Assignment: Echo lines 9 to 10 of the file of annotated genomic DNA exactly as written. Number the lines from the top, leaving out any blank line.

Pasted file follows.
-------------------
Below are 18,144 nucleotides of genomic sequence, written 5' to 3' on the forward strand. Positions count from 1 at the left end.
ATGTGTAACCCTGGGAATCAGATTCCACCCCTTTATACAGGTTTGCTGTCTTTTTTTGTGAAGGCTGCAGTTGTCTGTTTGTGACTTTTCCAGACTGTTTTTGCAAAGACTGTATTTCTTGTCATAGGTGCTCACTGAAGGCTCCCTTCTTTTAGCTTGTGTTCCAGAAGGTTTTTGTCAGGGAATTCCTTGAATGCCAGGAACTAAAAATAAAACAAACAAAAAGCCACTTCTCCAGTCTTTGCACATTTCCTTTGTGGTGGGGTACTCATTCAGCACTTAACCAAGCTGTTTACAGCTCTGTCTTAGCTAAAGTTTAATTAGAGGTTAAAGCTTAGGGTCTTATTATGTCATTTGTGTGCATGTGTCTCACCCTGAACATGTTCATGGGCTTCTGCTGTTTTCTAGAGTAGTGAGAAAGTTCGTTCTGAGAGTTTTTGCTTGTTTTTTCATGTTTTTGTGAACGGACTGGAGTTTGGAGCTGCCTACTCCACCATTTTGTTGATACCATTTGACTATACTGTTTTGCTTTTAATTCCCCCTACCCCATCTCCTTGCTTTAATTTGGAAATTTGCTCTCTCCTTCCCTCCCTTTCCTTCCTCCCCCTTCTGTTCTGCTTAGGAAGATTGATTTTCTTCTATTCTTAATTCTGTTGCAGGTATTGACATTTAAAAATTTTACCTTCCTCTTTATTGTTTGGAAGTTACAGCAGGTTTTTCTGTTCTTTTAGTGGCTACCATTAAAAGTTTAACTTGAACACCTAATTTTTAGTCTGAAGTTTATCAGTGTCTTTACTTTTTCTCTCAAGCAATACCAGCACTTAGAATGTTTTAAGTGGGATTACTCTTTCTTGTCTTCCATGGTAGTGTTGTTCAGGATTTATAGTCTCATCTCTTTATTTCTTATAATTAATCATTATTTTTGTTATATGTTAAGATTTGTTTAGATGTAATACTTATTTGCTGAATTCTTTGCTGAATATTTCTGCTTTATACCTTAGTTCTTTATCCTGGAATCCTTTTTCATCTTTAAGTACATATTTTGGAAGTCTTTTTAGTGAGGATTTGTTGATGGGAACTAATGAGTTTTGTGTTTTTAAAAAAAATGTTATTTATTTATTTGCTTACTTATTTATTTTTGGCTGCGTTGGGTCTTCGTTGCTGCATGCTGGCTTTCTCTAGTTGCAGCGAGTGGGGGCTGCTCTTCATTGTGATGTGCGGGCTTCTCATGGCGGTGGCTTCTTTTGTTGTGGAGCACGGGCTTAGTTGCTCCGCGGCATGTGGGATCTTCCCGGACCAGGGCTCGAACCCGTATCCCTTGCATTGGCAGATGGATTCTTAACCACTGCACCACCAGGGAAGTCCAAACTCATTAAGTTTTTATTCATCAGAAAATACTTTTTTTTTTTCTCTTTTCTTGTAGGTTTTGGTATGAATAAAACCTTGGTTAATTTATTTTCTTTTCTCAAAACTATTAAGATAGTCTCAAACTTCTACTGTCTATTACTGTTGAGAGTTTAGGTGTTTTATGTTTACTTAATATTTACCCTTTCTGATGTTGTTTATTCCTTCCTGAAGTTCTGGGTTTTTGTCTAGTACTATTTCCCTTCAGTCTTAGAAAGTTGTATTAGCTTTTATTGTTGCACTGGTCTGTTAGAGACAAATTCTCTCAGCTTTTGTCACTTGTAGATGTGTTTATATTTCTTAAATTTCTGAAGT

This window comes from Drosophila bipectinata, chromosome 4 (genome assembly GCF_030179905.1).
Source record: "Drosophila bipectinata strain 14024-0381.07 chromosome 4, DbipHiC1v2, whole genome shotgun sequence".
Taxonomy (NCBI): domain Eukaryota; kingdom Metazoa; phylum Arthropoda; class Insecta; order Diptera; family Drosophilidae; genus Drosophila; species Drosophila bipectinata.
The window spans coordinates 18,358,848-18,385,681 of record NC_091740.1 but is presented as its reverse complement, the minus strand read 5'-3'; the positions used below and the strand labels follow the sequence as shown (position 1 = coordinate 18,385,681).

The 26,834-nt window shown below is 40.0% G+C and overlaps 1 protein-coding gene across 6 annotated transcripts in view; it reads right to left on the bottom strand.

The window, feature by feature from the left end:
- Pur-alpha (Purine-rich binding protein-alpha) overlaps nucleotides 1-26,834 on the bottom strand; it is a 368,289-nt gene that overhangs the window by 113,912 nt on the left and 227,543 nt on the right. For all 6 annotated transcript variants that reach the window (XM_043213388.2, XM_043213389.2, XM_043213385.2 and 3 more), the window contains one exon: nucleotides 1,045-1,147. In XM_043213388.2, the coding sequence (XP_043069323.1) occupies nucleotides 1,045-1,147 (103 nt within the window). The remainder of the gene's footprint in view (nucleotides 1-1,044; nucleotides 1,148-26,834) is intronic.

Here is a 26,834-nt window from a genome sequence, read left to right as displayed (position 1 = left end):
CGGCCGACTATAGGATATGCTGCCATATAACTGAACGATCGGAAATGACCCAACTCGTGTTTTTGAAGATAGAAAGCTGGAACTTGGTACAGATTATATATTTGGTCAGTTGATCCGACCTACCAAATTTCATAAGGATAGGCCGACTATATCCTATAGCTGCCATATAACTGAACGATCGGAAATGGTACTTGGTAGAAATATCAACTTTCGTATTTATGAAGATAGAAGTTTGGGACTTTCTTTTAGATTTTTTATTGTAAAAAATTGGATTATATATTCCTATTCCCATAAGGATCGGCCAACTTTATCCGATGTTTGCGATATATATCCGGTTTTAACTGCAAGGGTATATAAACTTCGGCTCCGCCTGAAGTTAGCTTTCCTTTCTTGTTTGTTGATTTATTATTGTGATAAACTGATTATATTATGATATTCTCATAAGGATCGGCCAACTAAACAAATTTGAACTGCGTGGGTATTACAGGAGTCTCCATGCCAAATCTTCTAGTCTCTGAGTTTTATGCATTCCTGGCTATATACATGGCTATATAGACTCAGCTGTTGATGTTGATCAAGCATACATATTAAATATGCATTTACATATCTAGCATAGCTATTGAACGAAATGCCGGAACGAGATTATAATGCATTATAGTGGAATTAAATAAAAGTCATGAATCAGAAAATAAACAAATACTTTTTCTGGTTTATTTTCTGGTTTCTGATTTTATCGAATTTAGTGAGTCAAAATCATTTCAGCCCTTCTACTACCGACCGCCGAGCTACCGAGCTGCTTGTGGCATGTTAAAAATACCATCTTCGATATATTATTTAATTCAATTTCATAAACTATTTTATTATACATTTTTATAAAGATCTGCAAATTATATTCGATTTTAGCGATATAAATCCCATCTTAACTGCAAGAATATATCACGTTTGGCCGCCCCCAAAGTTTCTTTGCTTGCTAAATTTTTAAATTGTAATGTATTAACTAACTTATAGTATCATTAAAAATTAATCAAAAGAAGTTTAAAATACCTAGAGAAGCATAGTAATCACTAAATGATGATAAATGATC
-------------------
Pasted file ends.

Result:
- Pur-alpha (Purine-rich binding protein-alpha) overlaps nucleotides 1-26,834 on the bottom strand; it is a 368,289-nt gene that overhangs the window by 113,912 nt on the left and 227,543 nt on the right. For all 6 annotated transcript variants that reach the window (XM_043213388.2, XM_043213389.2, XM_043213385.2 and 3 more), the window contains one exon: nucleotides 1,045-1,147. In XM_043213388.2, the coding sequence (XP_043069323.1) occupies nucleotides 1,045-1,147 (103 nt within the window). The remainder of the gene's footprint in view (nucleotides 1-1,044; nucleotides 1,148-26,834) is intronic.

Here is a 26,834-nt window from a genome sequence, read left to right as displayed (position 1 = left end):